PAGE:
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Post 0

Tuesday, July 13, 2004 - 6:48amSanction this postReply
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Mr. Younkins, I agree with the ideas you present in this article, but how would the government deal with the issue of freeloaders who choose not pay user fees for military and police protection? Would such people be protected anyway in the process of protecting paying citizens, or would they be left to defend themselves as they may? Would they be turned away from voting booths if they choose to refuse to purchase government services?

I know that the freeloader issue is one I have to face whenever I suggest to non-libertarians that taxation be eliminated and replaced with voluntary fees, and I want to know what you think of the free rider issue.



Post 1

Tuesday, July 13, 2004 - 7:00amSanction this postReply
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Right on the money as usual Ed!

I too am interested in the free loader problem...presumably they would benefit from national defence in war as there is no way to single out particular homes in order to not protect them from invaders, but I imagine there would be ways of denying police services to them?

MH




Post 2

Tuesday, July 13, 2004 - 10:21amSanction this postReply
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Even beyond those, I see other problems with fee-based police forces...namely, emergency situations.  In some emergency situations, the police may not have time to check if a victim (or potential victim) is a "subscriber," so to speak.  For example, if the crime is out on the street, or, perhaps, they're dealing with a hostage situation in which the hostages may not be identified (or, perhaps, they're a mix of paying customers and others) they can't just run a check on the address.  They need to respond without the information.  How, exactly, would that be handled?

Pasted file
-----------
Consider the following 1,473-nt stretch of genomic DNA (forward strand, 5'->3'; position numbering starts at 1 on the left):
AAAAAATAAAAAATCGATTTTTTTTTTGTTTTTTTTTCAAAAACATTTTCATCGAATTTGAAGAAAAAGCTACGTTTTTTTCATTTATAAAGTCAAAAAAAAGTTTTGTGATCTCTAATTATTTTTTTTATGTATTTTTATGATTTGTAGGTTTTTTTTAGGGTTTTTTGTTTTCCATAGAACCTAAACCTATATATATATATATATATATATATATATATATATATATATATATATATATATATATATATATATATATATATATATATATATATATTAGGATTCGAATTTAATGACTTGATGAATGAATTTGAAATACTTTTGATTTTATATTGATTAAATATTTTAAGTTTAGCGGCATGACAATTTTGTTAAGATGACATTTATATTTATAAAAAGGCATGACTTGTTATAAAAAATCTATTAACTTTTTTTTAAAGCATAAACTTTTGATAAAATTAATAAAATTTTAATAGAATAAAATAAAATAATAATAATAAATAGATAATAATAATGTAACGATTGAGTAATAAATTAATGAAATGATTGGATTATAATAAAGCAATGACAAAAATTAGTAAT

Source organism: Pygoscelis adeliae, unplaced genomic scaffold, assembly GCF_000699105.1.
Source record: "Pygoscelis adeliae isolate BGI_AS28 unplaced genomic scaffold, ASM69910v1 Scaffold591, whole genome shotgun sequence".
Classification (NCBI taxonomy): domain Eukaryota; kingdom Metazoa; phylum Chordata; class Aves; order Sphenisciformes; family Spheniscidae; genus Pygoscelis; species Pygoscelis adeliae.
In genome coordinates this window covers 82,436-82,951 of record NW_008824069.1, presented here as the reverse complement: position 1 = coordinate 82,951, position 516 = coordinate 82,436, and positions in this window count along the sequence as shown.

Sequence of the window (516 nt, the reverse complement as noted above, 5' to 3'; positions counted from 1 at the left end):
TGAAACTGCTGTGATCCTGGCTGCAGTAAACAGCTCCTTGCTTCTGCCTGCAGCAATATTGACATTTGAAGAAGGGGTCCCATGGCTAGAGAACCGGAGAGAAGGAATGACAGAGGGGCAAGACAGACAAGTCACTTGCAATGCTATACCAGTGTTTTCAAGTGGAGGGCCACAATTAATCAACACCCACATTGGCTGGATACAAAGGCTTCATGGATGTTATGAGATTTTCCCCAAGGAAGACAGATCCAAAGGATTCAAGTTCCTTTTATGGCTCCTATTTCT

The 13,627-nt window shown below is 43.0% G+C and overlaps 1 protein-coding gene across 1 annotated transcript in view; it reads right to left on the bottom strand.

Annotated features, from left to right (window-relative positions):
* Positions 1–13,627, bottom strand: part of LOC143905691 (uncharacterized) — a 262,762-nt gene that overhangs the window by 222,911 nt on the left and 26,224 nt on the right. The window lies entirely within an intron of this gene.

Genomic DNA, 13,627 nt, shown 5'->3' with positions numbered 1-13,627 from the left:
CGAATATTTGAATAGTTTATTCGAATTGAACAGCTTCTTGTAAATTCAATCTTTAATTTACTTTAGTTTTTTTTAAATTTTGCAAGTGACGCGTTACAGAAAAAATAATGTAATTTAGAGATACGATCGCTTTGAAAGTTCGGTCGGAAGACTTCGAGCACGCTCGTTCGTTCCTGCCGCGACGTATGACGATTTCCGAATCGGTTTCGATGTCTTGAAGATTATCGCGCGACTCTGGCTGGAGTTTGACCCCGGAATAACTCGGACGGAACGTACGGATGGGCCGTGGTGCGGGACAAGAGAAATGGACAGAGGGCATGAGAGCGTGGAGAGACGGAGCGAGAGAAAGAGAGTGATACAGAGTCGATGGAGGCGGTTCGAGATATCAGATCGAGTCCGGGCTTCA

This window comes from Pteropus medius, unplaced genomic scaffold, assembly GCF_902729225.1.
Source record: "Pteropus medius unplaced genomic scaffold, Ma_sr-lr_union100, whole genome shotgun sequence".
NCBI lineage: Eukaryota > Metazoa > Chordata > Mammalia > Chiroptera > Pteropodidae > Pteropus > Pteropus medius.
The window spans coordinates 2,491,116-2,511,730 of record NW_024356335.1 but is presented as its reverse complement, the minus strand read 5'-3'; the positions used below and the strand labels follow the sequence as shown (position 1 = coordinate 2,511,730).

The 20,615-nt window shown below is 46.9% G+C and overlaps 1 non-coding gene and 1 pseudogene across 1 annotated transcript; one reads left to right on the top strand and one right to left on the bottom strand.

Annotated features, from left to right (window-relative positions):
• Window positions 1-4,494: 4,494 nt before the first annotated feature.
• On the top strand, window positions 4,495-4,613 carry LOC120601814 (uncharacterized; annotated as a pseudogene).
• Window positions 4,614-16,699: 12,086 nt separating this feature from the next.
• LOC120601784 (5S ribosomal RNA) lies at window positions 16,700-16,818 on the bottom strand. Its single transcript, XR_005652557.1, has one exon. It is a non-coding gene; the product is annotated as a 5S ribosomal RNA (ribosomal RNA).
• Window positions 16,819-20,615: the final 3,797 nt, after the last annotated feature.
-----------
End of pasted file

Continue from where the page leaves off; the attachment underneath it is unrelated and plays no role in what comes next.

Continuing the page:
The police organization is such a thing that the spill-over benefits are enormous.  Ditto on the military. 

On the other hand, doctors are always willing to act on an emergency without checking the patient's insurance.  Would the police be run the same way in these situations?




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Post 3

Tuesday, July 13, 2004 - 10:29amSanction this postReply
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Ed (or others), I'm "green" in this arena and seeking to expand my personal understanding toward a more global understanding of moral government financing. Please respond to the additional - but not mutually-exclusive to user fees - options below (first 3 from importanceofphilosophy.com; next 2 from yours truly):


1) Trust Fund

"Existing governments could create a large trust fund from their current assets. All government land and supplies which are not needed for police, military, or the courts can be sold. The real money, however, comes from selling intangible assets which are currently 'publicly owned'."


2) Donations

"Americans donate billions to charity each year, a cause such as the military for national defense is surely as worthy as any other cause. One aspect to note about this is that individuals will tend to donate more depending on how much they benefit. Bill Gates, for example, has a lot to lose if this country gets overrun by some enemy, so a few million donation for him would be in his interest to help insure his fortune. If individuals feel that the country is inadequately defended and they are at jeopardy, the marginal beneficiaries will donate more."


3) Flat Citizen Fees

"Citizenship could be optional for all residents of a country, with a flat yearly citizenship fee. Citizenship would have such advantages as the right to vote and the right to run for public office. These fees would go to further finance portions of government without specific beneficiaries, such as the costs of unsuccessful criminal prosecutions."


4) Flat 5% Universal Sales Tax (10% to exceed minarchy)